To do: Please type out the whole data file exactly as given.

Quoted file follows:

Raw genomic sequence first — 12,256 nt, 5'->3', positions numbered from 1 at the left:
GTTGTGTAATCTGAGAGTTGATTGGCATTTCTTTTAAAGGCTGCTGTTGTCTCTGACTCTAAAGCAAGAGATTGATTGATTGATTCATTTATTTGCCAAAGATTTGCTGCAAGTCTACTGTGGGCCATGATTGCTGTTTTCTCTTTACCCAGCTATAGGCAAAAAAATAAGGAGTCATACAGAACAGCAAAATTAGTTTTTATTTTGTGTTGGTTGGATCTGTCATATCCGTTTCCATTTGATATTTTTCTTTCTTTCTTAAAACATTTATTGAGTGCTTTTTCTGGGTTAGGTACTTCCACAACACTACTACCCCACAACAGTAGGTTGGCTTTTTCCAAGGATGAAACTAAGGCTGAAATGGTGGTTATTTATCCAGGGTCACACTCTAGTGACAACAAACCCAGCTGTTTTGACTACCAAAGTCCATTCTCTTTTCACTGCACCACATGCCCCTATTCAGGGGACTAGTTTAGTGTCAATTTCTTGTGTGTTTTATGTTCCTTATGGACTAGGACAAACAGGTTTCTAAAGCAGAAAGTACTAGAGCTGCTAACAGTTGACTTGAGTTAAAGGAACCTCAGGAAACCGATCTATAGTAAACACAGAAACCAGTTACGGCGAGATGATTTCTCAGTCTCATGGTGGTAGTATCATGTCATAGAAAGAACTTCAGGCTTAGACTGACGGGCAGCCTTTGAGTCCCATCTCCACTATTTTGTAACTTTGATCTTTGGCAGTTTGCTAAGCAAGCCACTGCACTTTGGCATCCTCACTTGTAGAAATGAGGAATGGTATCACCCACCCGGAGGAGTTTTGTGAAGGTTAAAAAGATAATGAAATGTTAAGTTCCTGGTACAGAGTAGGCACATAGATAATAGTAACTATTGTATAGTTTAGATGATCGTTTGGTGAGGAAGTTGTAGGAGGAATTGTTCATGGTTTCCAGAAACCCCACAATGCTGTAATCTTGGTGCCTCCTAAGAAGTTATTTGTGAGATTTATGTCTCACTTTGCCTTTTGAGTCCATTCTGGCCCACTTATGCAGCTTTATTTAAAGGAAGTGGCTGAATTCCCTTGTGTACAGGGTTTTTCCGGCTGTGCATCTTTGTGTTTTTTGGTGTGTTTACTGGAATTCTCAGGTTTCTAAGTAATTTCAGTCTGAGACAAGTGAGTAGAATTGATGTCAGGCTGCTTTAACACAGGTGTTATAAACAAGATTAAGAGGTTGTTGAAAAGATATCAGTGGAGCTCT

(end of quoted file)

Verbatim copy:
Raw genomic sequence first — 12,256 nt, 5'->3', positions numbered from 1 at the left:
GTTGTGTAATCTGAGAGTTGATTGGCATTTCTTTTAAAGGCTGCTGTTGTCTCTGACTCTAAAGCAAGAGATTGATTGATTGATTCATTTATTTGCCAAAGATTTGCTGCAAGTCTACTGTGGGCCATGATTGCTGTTTTCTCTTTACCCAGCTATAGGCAAAAAAATAAGGAGTCATACAGAACAGCAAAATTAGTTTTTATTTTGTGTTGGTTGGATCTGTCATATCCGTTTCCATTTGATATTTTTCTTTCTTTCTTAAAACATTTATTGAGTGCTTTTTCTGGGTTAGGTACTTCCACAACACTACTACCCCACAACAGTAGGTTGGCTTTTTCCAAGGATGAAACTAAGGCTGAAATGGTGGTTATTTATCCAGGGTCACACTCTAGTGACAACAAACCCAGCTGTTTTGACTACCAAAGTCCATTCTCTTTTCACTGCACCACATGCCCCTATTCAGGGGACTAGTTTAGTGTCAATTTCTTGTGTGTTTTATGTTCCTTATGGACTAGGACAAACAGGTTTCTAAAGCAGAAAGTACTAGAGCTGCTAACAGTTGACTTGAGTTAAAGGAACCTCAGGAAACCGATCTATAGTAAACACAGAAACCAGTTACGGCGAGATGATTTCTCAGTCTCATGGTGGTAGTATCATGTCATAGAAAGAACTTCAGGCTTAGACTGACGGGCAGCCTTTGAGTCCCATCTCCACTATTTTGTAACTTTGATCTTTGGCAGTTTGCTAAGCAAGCCACTGCACTTTGGCATCCTCACTTGTAGAAATGAGGAATGGTATCACCCACCCGGAGGAGTTTTGTGAAGGTTAAAAAGATAATGAAATGTTAAGTTCCTGGTACAGAGTAGGCACATAGATAATAGTAACTATTGTATAGTTTAGATGATCGTTTGGTGAGGAAGTTGTAGGAGGAATTGTTCATGGTTTCCAGAAACCCCACAATGCTGTAATCTTGGTGCCTCCTAAGAAGTTATTTGTGAGATTTATGTCTCACTTTGCCTTTTGAGTCCATTCTGGCCCACTTATGCAGCTTTATTTAAAGGAAGTGGCTGAATTCCCTTGTGTACAGGGTTTTTCCGGCTGTGCATCTTTGTGTTTTTTGGTGTGTTTACTGGAATTCTCAGGTTTCTAAGTAATTTCAGTCTGAGACAAGTGAGTAGAATTGATGTCAGGCTGCTTTAACACAGGTGTTATAAACAAGATTAAGAGGTTGTTGAAAAGATATCAGTGGAGCTCT